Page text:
Source: Caroline's Breast Cancer Blog - Category: Cancer & Oncology Tags: cancer detection cancer diagnosis medical tests Source Type: blogs
Shutterstock Cancer screening can save lives: Mammographies reduce the chance women will die of breast cancer; and colonoscopies reduce the chance people will die of colon cancer. But should my 93-year-old father receive a screening colonoscopy? The test is uncomfortable, … Continue reading → The post How to Tell Grandpa He Is Too Old for Another Colonoscopy appeared first on PeterUbel.com.
Source: blog.bioethics.net - Category: Medical Ethics Authors: Tags: Health Care cancer screening Doctor patient communication Peter Ubel syndicated Uncategorized Source Type: blogs
Shutterstock As a primary care physician, I have counseled thousands of patients to get cancer screening—blood tests to look for prostate cancer, mammograms to detect impalpable breast cancers, and colonoscopies to find precancerous colon lesions. I’ve even tried to find … Continue reading → The post Why Living in a Rich Country Can Give You Cancer appeared first on PeterUbel.com.
Source: blog.bioethics.net - Category: Medical Ethics Authors: Tags: Health Care breast cancer cancer screening Peter Ubel syndicated Uncategorized Source Type: blogs
This article examines the effects of a community intervention (Fe en Acción/Faith in Action) led by community health workers (promotoras) on promoting breast, cervical and colorectal cancer screening among churchgoing Latinas. Sixteen churches were randomly assigned to a cancer screening or a physical activity intervention. We examined cancer knowledge, barriers to screening and self-reported mammography, clinical breast exam, Pap test, fecal occult blood test and sigmoidoscopy or colonoscopy at baseline and 12 months follow-up. Participants were 436 adult Latinas, with 16 promotoras conducting a cancer screening in...
Source: Health Education Research - Category: Research Source Type: research
This reporting is brought to you by HuffPost’s health and science platform, The Scope. Like us on Facebook and Twitter and tell us your story: scopestories@huffingtonpost.com.  -- This feed and its contents are the property of The Huffington Post, and use is subject to our terms. It may be used for personal consumption, but may not be distributed on a website.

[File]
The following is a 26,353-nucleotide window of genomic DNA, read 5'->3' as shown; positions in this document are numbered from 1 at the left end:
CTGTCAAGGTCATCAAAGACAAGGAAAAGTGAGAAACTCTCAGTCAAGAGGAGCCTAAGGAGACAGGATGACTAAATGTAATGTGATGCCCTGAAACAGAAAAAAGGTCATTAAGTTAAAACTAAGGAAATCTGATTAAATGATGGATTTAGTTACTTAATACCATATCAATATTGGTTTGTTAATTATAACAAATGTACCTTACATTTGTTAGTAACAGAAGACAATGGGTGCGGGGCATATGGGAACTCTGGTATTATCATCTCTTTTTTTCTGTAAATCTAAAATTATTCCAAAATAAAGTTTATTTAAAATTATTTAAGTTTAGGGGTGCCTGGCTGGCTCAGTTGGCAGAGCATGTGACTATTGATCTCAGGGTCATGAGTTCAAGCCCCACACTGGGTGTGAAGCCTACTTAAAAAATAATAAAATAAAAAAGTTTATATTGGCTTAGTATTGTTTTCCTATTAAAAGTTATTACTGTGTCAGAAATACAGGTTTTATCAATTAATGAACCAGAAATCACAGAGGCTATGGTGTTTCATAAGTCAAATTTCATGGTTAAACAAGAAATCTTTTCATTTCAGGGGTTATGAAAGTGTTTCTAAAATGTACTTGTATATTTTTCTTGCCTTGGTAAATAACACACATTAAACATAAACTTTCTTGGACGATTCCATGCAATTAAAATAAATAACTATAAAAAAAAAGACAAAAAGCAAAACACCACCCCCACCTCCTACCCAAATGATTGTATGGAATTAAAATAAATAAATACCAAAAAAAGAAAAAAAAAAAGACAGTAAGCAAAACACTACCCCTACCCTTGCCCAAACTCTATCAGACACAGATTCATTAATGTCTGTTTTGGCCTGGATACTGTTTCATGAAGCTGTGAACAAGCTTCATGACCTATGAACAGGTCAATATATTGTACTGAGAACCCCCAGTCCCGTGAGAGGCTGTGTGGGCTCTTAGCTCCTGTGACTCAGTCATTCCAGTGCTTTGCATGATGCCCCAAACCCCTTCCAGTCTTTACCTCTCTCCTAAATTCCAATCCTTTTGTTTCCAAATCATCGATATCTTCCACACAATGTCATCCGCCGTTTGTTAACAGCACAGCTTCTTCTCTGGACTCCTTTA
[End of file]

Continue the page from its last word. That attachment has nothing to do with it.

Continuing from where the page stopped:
Source: Healthy Living - The Huffington Post - Category: Consumer Health News Source Type: news
Publication date: Available online 23 June 2016 Source:Human Pathology: Case Reports Author(s): Raquel Albero-González, Javier Gimeno-Beltrán, Ivonne Vázquez‐de las Heras, Joan Martínez-Orfila, Agustín Seoane-Urgorri, Dolores Naranjo‐Hans, Josep Maria Corominas, Mar Iglesias‐Coma, Francesc Alameda‐Quitllet Lobular breast carcinoma involving the colon is a rare condition. In most cases reported in the literature, metastases are detected after a 20-year latency period after the initial diagnosis. Here we describe a case in which metastatic lobular breast carcinoma and col...
Source: Human Pathology: Case Reports - Category: Pathology Source Type: research
Objectives: To present outcomes of a controlled two-group clustered randomized community trial promoting breast, cervical, skin and colorectal cancer screening (CS) among churchgoing Latinas through promotoras (lay health advisors).Design: Sixteen churches were randomly assigned either to the CS or a physical activity (PA) condition. Sixteen promotoras at the 8 CS churches intervened at the individual- (knowledge and beliefs), interpersonal- (social support and sharing personal experiences), organizational- (space at church for program activities), and environmental- (access to health care) levels to affect changes in targ...
Source: Cancer Epidemiology Biomarkers and Prevention - Category: Cancer & Oncology Authors: Tags: Community-Based Interventions: Poster Presentations - Proffered Abstracts Source Type: research
More News: Blogging | Breast Cancer | Cancer | Cancer & Oncology | Colon Cancer | Colonoscopy | Colorectal Cancer | General Medicine | Geriatrics | Mammography | Primary Care | Study | Women